From within the Software & Updates tool, open the Settings screen as outlined previously and click on the Updates tab to display the screen shown in Figure 12-6:

Figure 12-6

Select how often the system should check for updates (daily, every other day, weekly, etc.). Next choose what is to be done when updates are available (download only, download and install, or display a notification on the desktop). You can also configure the updater to let you know when new versions of Ubuntu are available.

To configure automatic updates from the command-line, follow these steps:

  1. Install the unattended-upgrades package:
# apt install unattended-upgrades
  1. Edit the /etc/apt/apt.conf.d/50unattended-upgrades file and locate the following lines:
//      "${distro_id}:${distro_codename}-updates";
//      "${distro_id}:${distro_codename}-proposed";
//      "${distro_id}:${distro_codename}-backports";
  1. Remove the // comment markers from the repository types for which updates are to be automatically installed.
  2. Edit the /etc/apt/apt.conf.d/20auto-upgrades file and declare the frequency (in days) with which the system is to check for updates:
APT::Periodic::Update-Package-Lists "1";
APT::Periodic::Download-Upgradeable-Packages "1";
APT::Periodic::AutocleanInterval "0";
APT::Periodic::Unattended-Upgrade "1";
  1. Perform a dry run update to make sure the settings are valid:
# unattended-upgrades --dry-run --debug

A few days after configuring automatic updates, check the log files to confirm that the updates are occurring as planned:

# cat /var/log/unattended-upgrades/unattended-upgrades.log

1.6  Enabling Livepatch

The chapter entitled “A Brief History of Linux” explained how the kernel provides the foundation on which the Linux operating system is built, managing the system’s resources and handling communication between the hardware and the applications.

As with any software, the kernel is subject to updates to fix bugs and address potential security vulnerabilities. Although most software packages can be updated without the need to reboot the operating system, the same has not historically been true of the kernel. With the introduction of the Livepatch, this is no longer the case for Ubuntu.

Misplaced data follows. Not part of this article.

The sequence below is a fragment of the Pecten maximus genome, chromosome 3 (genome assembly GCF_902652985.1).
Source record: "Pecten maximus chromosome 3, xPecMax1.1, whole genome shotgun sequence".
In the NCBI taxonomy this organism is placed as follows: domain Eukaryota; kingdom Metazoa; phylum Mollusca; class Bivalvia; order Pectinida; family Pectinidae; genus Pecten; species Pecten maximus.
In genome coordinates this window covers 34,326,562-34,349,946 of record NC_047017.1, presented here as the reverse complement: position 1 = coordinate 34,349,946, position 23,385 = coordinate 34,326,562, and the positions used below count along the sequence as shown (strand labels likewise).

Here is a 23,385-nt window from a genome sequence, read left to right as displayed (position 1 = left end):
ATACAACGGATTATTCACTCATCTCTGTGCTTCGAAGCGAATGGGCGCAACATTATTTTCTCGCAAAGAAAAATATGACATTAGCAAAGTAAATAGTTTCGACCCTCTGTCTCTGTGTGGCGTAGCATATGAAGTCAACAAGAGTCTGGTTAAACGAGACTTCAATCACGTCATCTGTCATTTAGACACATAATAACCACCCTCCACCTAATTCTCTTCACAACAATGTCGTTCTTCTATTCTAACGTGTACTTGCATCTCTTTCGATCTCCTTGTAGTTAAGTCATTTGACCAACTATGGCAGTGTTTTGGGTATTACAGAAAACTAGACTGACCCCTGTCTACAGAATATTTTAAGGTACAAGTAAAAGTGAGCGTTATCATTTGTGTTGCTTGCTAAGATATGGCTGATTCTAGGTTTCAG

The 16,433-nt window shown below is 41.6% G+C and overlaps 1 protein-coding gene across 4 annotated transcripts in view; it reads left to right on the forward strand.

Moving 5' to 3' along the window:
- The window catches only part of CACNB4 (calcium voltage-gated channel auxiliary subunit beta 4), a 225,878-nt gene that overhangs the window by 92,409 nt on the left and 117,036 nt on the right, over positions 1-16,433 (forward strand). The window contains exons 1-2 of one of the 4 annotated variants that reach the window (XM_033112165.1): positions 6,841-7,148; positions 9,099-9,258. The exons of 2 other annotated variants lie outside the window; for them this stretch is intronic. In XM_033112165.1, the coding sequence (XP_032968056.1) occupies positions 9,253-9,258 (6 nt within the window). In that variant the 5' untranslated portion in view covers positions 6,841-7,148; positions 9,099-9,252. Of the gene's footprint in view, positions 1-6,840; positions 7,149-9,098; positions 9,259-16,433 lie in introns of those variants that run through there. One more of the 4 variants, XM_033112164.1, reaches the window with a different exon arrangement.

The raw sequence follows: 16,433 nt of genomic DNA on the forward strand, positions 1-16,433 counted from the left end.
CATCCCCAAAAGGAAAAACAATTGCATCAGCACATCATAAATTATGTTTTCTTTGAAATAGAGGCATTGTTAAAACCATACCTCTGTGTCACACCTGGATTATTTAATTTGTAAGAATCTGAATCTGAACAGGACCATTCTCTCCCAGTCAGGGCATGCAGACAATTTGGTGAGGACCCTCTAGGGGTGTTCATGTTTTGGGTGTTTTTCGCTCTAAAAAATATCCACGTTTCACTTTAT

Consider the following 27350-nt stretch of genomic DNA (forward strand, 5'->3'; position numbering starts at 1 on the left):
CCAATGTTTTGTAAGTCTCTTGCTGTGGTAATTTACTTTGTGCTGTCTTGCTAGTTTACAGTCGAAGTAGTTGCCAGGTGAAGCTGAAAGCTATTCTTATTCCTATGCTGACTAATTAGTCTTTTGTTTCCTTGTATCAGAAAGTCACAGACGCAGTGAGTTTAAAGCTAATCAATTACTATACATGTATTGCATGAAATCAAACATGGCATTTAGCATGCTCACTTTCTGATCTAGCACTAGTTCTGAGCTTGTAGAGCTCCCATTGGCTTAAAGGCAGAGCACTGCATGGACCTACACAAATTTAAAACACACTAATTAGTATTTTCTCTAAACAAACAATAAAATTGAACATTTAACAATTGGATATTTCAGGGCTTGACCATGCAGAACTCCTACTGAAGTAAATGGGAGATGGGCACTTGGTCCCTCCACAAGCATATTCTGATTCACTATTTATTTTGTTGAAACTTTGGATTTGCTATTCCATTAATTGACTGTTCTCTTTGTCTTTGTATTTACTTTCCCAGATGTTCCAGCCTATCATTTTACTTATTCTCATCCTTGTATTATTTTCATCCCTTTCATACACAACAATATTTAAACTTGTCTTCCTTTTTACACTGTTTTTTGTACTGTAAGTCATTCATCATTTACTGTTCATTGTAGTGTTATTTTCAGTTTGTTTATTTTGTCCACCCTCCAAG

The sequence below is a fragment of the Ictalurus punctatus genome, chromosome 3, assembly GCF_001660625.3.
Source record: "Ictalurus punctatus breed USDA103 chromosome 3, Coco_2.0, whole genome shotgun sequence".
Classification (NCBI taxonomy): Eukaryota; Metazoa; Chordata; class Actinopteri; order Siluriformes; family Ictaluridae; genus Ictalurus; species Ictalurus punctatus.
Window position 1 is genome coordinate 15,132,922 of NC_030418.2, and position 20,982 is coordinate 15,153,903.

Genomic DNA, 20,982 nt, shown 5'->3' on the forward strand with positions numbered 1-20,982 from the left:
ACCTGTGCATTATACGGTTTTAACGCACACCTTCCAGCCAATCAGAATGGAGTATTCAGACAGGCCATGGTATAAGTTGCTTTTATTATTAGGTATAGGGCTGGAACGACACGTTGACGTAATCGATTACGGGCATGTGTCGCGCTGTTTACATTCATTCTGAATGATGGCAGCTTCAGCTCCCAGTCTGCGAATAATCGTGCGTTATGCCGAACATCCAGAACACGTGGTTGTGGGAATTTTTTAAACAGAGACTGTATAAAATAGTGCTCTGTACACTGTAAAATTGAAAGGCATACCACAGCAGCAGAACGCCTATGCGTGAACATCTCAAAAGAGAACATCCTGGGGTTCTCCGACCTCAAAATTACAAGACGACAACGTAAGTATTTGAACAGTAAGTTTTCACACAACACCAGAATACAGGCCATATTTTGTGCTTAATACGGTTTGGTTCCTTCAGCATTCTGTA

Livepatch is a subscription service offered by Canonical that allows the kernel of running Ubuntu systems to be patched while the system is running without the interruption of a system reboot. The service is available for personal use free of charge on up to three systems and for larger numbers of systems with a paid Ubuntu Advantage subscription.

The first step in configuring Livepatch is to create an Ubuntu One account at the following URL if you do not have one already:


Once an account has been created, remain in the browser window and navigate to the following URL:


When the page has loaded, select the type of user you are (if you are not a paid Ubuntu customer simply select the Ubuntu User option):

Figure 12-7

Next, click on the Get your Livepatch token button. On the subsequent screen, sign in using your Ubuntu One credentials.

A page will now appear containing your Livepatch key and a list of commands to be run on your Ubuntu system. Copy the commands, open a terminal window and run them:

# snap install canonical-livepatch
# canonical-livepatch enable your_key_here

Note that instead of using apt, the above installation uses the Snap package management system, a topic which will be covered in the next chapter entitled “Ubuntu Snap Package Management”. To check Livepatch status, simply run the following command:

# canonical-livepatch status 
last check: 2 minutes ago 
kernel: 5.3.0-46.38~20.04.1-generic server 
check-in: succeeded
patch state: no livepatches needed for this kernel yet

1.7  Summary

The Ubuntu operating system is comprised of thousands of software packages that are downloaded and installed from the main, restricted, universe, multiverse, partner and third-party repositories. Software packages are installed using the Advanced Package Tool (apt) or one of a number of graphical desktop tools and downloaded from the repositories defined within the sources.list file.

In addition to installing and removing software packages, apt may also be used to upgrade those packages with the latest updates. These software upgrades can be performed manually, or configured to automatically update.